Maj. Gen. Andrew Jackson found his army bogged down in a sea of mud as he tried to advance from Hartford to Fort Early 200 years ago today. The Georgia frontier was experiencing one of its worst winters on record.
This article is part of a continuing series that commemorates the 200th anniversary of the first year of the Seminole War. Click here to read other articles in the series.
Accompanying the Georgia militia and a battalion of regular U.S. troops under Maj. A.C.W. Fanning, Jackson was still pushing west for the Flint River on February 25, 1818. Maj. Gen. Edmund P. Gaines had rushed on to Fort Early ahead of the main body after receiving word that Lt. Col. Matthew Arbuckle was contemplating the evacuation of Fort Scott. Gaines was now lost in the wilderness, the victim of a boat wreck that took place as he tried to ride the flooded Flint River from Fort Early to Fort Scott. Please see U.S. Army meets disaster on the Flint River for more information.
Jackson, meanwhile, focused on the movement of the army. “The waters are unusually high, and the ground so rotten that it is with much difficulty even pack-horses can pass,” he wrote to Secretary of War John C. Calhoun. “Every stream we are compelled either to bridge or swim.”[I]
Lt. John Banks of the Georgia militia was in the ranks during the march:
…From Hartford to this place [i.e. Fort Early] we had an unpleasant march of it. The distance is only 48 miles which took us eight days’ hard march. It rained nearly all the time, the waters were very high, we had to build some bridges and flats to cross the creeks on. We carried our baggage wagons till we got in ten miles of the fort, found it impracticable to carry them any further. They were dismissed and we took our provisions on our backs, officers and all, and performed the balance of the expedition without a wagon. [II]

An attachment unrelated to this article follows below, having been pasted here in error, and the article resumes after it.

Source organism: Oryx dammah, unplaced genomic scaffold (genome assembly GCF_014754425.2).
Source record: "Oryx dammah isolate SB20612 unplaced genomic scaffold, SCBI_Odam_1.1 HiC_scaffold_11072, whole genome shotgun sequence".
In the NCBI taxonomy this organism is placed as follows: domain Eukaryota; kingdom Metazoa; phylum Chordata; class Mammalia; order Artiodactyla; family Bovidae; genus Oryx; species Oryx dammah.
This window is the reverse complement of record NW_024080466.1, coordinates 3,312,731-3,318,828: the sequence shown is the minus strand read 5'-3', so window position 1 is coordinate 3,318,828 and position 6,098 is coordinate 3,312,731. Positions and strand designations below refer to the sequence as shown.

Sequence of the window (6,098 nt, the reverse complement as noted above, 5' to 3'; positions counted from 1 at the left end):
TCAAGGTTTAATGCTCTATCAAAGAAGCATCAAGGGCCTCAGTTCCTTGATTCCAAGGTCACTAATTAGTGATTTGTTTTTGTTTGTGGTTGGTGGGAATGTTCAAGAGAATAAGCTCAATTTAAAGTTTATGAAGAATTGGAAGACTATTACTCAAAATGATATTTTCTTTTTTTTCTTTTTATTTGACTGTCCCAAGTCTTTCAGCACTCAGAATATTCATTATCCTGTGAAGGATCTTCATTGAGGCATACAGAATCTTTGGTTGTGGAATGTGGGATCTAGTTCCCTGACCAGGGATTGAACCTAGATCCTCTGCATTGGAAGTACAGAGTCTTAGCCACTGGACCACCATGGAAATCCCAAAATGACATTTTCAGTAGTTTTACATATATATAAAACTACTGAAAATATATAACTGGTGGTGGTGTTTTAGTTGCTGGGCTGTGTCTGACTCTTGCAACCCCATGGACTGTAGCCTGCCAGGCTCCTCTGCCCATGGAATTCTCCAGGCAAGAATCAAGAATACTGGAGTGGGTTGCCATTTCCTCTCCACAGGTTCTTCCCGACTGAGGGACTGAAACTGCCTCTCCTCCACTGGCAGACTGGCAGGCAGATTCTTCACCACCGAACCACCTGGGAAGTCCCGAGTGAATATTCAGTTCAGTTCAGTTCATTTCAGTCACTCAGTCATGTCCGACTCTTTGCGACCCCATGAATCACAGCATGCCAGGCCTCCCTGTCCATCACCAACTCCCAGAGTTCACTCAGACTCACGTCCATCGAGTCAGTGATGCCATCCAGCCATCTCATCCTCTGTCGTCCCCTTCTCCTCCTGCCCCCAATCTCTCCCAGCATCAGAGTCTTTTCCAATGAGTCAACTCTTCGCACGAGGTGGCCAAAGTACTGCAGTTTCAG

Making matters worse, the army was running out of the food. Banks wrote that the army had a drove of live hogs and some flour when it left Hartford but the march proved so slow and difficult that all of the flour had been eaten by February 25 and the army was forced to subsist on nothing but pork.
The average rate of march for Jackson’s army – and most large infantry forces of the time – was 15-miles per day. Some idea of the difficult conditions faced by the troops can be gained from the fact that it took eight days for the general to travel nearly 48 miles. The rate of march from Hartford to Fort Early was only 6 miles per day.
In other words, the road was so bad that the army needed 8 days to cover a distance that it should have been able to traverse in around three. Nightfall 200 years ago today found the column still several miles from the fort, bogged down in mud.
Capt. Hugh Young, the topographer assigned to Gen. Jackson’s staff, gave his professional opinion on the situation:
…The most singular features of the country between Hartford and Fort Early is the extreme rottenness of the soil during the winter months. This character extends even to the top of the hills, and frequently when the surface is perfectly dry and seemingly hard a wagon will sink to the body. This quality of the soil arises from the detritus of the pines forming a thin mould which mixed with the sand and red clay prevents the soil from ever becoming hard except in perfectly dry seasons. When the rainy months commence the falling water easily penetrates the surface but is stopped at the depth of a few feet by a bed of clay on which it remains pervading and swelling the sandy soil above and giving it that spongy penetrable character so destructive of the roads. [III]
This series will continue. Remember that you can read all of the articles at your convenience by visiting Seminole War 200th Anniversary.
[I] Maj. Gen. Andrew Jackson to Secretary of War John C. Calhoun, February 26, 1818.
[II] John Banks, Diary of John Banks, 1936.
[III] Capt. Hugh Young, “A Topographical Memoir of East and West Florida with Itineraries,” 1818 (see Florida Historical Quarterly, Volume XIII, Number 3, January 1935: 132).